Ultrafast optical switching in Kerr nonlinear photonic crystals

Frontiers of Physics in China (Impact Factor: 1.44). 5(3):220-244. DOI: 10.1007/s11467-010-0100-0

ABSTRACT Nonlinear photonic crystals made from polystyrene materials that have Kerr nonlinearity can exhibit ultrafast optical switching
when the samples are pumped by ultrashort optical pulses with high intensity due to the change of the refractive index of
polystyrene and subsequent shift of the band gap edge or defect state resonant frequency. Polystyrene has a large Kerr nonlinear
susceptibility and almost instantaneous response to pump light, making it suitable for the realization of ultrafast optical
switching with a response time as short as a few femtoseconds. In this paper, we review our experimental progress on the continual
improvement of all-optical switching speed in two-dimensional and three-dimensional polystyrene nonlinear photonic crystals
in the past years. Several relevant issues are discussed and analyzed, including different mechanisms for all-optical switching,
preparation of nonlinear photonic crystal samples by means of microfabrication and self-assembly techniques, characterization
of optical switching performance by means of femtosecond pump-probe technique, and different ways to lower the pump power
of optical switching to facilitate practical applications in optical information processing. Finally, a brief summary and
a perspective of future work are provided.

Keywordsnonlinear photonic crystal-all-optical switching-Kerr nonlinearity-femtosecond pump-probe technique-photonic crystal cavities

  • [Show abstract] [Hide abstract]
    ABSTRACT: We review the recent theoretical study on the optical properties of one-dimensional soft photonic crystals (1D SPCs) with ferrofluids. The proposed structure is composed of alternating ferrofluid layers and dielectric layers. For the ferrofluid, single domain ferromagnetic nanoparticles can align to a chain under the stimuli of an external magnetic field, thus changing the microstructure of the system. Meanwhile, nonlinear optical responses in ferrofluids are also briefly reviewed.
    Frontiers of Physics 8(1). · 1.59 Impact Factor
  • [Show abstract] [Hide abstract]
    ABSTRACT: With the development of micro- or nano-fabrication technologies, great interest has been aroused in exploiting photonic crystal nanobeam structures. In this article the design of high-quality-factor (Q) polymeric photonic crystal nanobeam microcavities suitable for realizing ultrafast all-optical switching is presented based on the three-dimensional finite-difference time-domain method. Adopting the pump-probe technique, the ultrafast dynamic response of the all-optical switching in a nanobeam microcavity with a quality factor of 1000 and modal volume of 1.22 (λ/n)3 is numerically studied and a switching time as fast as 3.6 picoseconds is obtained. Our results indicate the great promise of applying photonic crystal nanobeam microcavities to construct integrated ultrafast tunable photonic devices or circuits incorporating polymer materials with large Kerr nonlinearity and ultrafast response speed.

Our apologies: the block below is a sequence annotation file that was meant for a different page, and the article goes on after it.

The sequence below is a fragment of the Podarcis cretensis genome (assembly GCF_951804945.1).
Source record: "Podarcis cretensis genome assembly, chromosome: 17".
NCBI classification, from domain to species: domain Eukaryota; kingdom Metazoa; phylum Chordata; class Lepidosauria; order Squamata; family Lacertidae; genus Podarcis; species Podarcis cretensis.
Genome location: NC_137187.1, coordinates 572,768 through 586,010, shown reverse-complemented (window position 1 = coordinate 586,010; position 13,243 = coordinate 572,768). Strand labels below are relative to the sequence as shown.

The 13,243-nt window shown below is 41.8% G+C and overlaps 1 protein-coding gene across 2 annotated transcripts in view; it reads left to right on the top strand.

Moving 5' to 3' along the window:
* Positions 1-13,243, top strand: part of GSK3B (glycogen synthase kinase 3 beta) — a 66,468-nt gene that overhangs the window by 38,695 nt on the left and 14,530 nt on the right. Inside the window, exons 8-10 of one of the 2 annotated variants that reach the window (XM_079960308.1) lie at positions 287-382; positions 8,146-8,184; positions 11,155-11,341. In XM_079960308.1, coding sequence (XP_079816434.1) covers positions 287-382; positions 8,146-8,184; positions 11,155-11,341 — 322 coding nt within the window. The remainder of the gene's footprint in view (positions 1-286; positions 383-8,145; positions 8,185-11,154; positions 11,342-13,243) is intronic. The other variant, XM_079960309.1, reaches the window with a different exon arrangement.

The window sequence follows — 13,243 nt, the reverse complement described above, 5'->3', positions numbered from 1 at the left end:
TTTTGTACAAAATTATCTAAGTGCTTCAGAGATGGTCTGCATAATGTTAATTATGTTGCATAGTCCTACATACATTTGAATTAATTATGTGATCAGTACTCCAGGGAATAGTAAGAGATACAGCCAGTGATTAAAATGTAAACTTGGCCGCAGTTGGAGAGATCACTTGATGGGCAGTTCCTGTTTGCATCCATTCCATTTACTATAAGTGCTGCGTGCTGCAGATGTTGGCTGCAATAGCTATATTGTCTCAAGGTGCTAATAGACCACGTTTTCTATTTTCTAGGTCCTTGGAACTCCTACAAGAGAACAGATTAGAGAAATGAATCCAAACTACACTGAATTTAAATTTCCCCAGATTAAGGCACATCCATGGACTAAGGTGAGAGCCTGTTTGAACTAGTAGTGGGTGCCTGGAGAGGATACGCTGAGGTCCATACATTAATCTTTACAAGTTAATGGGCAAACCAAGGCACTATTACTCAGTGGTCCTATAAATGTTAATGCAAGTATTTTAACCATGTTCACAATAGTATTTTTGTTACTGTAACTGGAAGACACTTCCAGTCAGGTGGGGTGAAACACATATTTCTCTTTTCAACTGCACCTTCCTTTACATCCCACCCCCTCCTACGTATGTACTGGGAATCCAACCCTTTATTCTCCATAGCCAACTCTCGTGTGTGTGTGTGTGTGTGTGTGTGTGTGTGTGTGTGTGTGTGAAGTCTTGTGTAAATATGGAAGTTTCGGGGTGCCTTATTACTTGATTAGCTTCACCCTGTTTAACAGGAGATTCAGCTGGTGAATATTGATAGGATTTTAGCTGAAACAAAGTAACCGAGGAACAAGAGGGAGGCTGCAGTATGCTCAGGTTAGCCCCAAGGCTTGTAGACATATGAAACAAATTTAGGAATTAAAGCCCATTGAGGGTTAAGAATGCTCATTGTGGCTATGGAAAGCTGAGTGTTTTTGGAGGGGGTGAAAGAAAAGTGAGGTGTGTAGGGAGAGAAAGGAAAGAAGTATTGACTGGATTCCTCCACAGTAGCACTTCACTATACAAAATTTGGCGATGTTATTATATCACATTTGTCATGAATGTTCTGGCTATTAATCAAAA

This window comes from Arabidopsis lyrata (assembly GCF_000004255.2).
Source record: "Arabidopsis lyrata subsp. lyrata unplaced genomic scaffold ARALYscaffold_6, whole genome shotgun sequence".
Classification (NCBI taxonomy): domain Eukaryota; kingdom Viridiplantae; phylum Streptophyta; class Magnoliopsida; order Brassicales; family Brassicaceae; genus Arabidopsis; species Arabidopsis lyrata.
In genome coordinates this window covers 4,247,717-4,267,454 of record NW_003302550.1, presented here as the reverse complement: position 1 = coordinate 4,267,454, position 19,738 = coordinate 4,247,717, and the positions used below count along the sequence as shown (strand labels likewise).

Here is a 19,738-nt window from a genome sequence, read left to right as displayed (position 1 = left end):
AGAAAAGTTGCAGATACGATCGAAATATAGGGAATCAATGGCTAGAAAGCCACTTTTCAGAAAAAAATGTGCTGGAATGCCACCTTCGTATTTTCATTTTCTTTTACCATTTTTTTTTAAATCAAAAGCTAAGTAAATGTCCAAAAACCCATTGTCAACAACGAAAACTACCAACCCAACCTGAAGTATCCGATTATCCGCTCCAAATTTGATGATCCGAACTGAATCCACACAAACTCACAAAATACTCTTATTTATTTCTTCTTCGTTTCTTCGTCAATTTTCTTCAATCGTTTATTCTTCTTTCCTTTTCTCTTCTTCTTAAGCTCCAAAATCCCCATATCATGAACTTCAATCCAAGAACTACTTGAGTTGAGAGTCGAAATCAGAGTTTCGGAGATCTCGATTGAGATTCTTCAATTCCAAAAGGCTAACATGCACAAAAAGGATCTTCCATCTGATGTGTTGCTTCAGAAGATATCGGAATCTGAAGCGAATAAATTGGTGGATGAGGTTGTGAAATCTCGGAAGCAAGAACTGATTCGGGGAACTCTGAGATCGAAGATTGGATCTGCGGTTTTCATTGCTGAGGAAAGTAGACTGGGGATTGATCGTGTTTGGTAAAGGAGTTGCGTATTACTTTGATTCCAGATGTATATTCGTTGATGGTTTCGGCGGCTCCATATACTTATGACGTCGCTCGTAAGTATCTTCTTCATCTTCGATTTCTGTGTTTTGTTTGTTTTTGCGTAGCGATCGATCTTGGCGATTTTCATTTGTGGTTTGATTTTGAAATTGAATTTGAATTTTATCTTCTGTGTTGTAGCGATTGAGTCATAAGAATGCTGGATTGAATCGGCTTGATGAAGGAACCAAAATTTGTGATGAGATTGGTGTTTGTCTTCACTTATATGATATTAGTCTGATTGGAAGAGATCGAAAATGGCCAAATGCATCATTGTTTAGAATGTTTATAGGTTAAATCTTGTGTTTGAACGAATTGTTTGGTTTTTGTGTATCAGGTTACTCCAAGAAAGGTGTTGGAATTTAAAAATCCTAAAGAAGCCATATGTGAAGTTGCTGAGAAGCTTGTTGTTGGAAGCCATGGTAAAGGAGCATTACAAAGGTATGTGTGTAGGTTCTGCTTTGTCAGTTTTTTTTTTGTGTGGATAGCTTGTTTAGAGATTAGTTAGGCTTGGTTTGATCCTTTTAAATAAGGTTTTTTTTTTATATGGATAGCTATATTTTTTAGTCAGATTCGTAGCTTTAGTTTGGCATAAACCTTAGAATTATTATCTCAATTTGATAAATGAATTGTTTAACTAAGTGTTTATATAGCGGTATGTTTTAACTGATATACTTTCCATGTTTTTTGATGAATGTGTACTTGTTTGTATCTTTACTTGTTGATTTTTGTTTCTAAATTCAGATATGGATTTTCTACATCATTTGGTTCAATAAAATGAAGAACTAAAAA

EPL (Europhysics Letters) 01/2012; 98(5). · 2.26 Impact Factor
  • [Show abstract] [Hide abstract]
    ABSTRACT: The major purpose of this paper is to present a brief overview of the history and the current status of nanophotonics research in China, and to highlight some research results in the past years made by the Chinese nanophotonics communities. I will first briefly introduce the principles of nanophotonics and several of its major disciplines including photonic crystals, plasmonics and metamaterials, and related artificial acoustic structures. Then I will highlight some major progresses made by Chinese research groups in these areas with the selection made merely based on my personal taste. The aim is to let these results better known and appreciated by researchers in the Chinese communities of nanophotonics and related areas, and provide better opportunities of researchers in different areas to have more communications. I also hope that this brief introduction will help to make a better bridge to connect Chinese nanophotonics communities with the broader communities in the world.
    Frontiers of Physics 7(6). · 1.59 Impact Factor